"So, our design goal is to really maximize the space in a relatively small cabin, because physical space is the premium," Yang said. To do that, the Flow keeps things simple, uses lots of glass to give an open-air feel, and has a few tricks, too.

The bed in the master bedroom in the back folds up into the wall, Murphy-style, turning the bedroom into an office. The bathroom is framed in glass to give more visual space, but that glass fogs at the touch of a button for those not into voyeurism.

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Meanwhile, the panoramic windows that span the whole thing ensure you won't need a virtual Zoom background to make your co-workers jealous on your next weekly check-in.

There's an induction cooktop in the kitchen, plus a refrigerator and microwave, and you'll even find an integrated food and water bowl hidden beneath the kitchen sink for your pup. The dining room table folds into a second bed, meaning the Flow can sleep four, heating or cooling itself with an integrated heat pump. There's even a 1 kW solar panel on the roof.

The reliance on bare wood and pure white surfaces gives everything a modern vibe. Compared to the wolf motifs and Formica you'll find scattered around the parking lot at your local RV warehouse, the Flow looks like something from the future, much like the iPhone looked in 2007 next to your average Windows Mobile device.

That extends to the construction. "It's entirely made of composite and aluminum materials, which give you the robustness and quality of the automotive world," Yang said, a Tesla-like approach to construction intended to reduce maintenance compared to a standard RV. He also claims the Flow lives up to its name with a third the drag of a traditional trailer, but without hard numbers, that's likewise a little difficult to verify.

Given all that, the Flow will be priced at a premium compared to average RVs. Pebble is targeting Airstream, the premiere mainstream trailer model manufacturer. The Flow measures 25 feet long and sleeps four. A similarly sized Airstream, a Flying Cloud 25FB, costs about $109,000.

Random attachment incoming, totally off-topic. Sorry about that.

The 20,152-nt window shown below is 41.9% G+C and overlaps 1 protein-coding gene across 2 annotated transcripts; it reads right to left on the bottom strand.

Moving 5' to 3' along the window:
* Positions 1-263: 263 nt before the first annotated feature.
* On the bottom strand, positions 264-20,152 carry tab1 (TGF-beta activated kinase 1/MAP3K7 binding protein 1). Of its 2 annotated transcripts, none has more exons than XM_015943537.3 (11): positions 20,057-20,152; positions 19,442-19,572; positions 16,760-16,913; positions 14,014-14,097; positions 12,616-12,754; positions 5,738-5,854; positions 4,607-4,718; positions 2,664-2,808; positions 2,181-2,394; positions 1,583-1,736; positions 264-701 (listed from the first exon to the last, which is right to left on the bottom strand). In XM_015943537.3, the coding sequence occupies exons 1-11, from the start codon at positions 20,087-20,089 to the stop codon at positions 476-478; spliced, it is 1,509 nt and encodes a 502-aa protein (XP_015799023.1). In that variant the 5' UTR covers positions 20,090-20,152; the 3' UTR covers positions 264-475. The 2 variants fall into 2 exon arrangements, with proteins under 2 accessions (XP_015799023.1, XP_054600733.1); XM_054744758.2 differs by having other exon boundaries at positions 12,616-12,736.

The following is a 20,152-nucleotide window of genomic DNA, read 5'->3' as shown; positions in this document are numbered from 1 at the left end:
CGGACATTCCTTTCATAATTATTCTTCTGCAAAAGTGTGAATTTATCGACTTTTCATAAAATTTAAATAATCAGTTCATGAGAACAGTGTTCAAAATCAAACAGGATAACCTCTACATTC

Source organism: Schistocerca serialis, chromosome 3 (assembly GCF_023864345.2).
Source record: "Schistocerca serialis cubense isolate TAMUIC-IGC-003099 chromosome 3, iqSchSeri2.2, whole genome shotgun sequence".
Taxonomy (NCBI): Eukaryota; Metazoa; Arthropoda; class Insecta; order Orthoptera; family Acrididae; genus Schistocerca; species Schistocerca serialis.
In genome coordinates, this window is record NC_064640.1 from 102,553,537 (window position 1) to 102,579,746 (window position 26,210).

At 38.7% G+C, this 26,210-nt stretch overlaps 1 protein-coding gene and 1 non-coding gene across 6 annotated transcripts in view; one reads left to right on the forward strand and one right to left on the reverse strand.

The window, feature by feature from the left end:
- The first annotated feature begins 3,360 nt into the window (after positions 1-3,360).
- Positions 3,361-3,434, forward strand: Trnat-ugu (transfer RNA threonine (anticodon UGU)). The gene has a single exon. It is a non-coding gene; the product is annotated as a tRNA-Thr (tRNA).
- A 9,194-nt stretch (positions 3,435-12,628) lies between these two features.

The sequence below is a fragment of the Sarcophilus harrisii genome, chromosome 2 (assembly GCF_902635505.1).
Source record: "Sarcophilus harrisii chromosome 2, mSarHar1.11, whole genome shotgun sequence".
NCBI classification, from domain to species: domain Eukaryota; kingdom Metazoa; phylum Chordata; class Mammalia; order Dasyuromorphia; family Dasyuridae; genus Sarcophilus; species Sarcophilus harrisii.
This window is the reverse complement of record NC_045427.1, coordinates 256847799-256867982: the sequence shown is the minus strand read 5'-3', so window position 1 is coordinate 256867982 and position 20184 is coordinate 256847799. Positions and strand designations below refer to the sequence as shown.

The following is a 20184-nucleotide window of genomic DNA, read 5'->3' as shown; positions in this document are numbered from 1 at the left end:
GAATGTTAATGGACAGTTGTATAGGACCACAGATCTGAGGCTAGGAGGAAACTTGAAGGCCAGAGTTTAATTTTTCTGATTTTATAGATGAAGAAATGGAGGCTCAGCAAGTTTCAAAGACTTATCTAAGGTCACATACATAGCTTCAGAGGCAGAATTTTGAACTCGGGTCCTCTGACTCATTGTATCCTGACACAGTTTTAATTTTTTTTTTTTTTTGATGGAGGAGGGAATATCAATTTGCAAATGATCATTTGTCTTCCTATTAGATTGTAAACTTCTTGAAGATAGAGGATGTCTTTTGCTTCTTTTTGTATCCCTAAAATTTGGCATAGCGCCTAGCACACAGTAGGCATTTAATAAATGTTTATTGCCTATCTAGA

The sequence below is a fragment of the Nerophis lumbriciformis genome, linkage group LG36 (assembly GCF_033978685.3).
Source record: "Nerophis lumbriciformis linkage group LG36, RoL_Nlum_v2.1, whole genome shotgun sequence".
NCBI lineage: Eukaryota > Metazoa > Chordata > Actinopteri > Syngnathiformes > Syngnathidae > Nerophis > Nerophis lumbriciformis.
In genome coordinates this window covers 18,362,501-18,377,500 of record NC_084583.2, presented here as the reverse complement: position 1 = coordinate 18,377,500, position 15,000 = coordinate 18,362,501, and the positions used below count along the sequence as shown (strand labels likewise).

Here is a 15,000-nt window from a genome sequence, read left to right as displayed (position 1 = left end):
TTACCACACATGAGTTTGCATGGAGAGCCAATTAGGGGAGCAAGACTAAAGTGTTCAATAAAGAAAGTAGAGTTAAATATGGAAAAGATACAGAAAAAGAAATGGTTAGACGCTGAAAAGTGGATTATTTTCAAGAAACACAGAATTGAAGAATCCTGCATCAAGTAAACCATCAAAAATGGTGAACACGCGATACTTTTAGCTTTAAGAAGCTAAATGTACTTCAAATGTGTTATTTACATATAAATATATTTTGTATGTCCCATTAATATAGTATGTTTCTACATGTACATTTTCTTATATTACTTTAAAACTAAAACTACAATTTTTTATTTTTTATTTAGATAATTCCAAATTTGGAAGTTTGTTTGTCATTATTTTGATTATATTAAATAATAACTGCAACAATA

Pebble’s camper can automatically hitch to your car.


It’s appropriate, then, that the Pebble Flow starts at $109,000, on paper at least making it a compelling alternative considering the extra smarts onboard. However, if you want the flow with the dual-motor drivetrain, which Pebble is calling the "Magic Pack," the starting price there is $125,000.

Yes, that's an awful lot for a trailer, but it only takes a few minutes of looking at these pictures to start seeing this as not just a weekend getaway but as a potential weekday workspace, too. "We're not really just an RV company. We really envisioned this to be a lifestyle. This is a way for people to live, work, and explore from anywhere," Yang said. "A lot of people may find this to be better housing than paying rent."

The Flow is a lot more attainable and certainly more appealing than many Brooklyn or Bay Area studio apartments. At least, it will be if it ever becomes a reality. Pebble currently only has a few prototype trailers built for testing. Full production isn't slated to begin until the end of 2024. A $500 refundable deposit secures your place in line.

An iPhone revolution for RVs? Maybe, but before this thing can truly disrupt the travel trailer industry it needs to ship. Let's hope the Tesla-inspired design and technology doesn't extend to Pebble's approach to keeping timelines, too.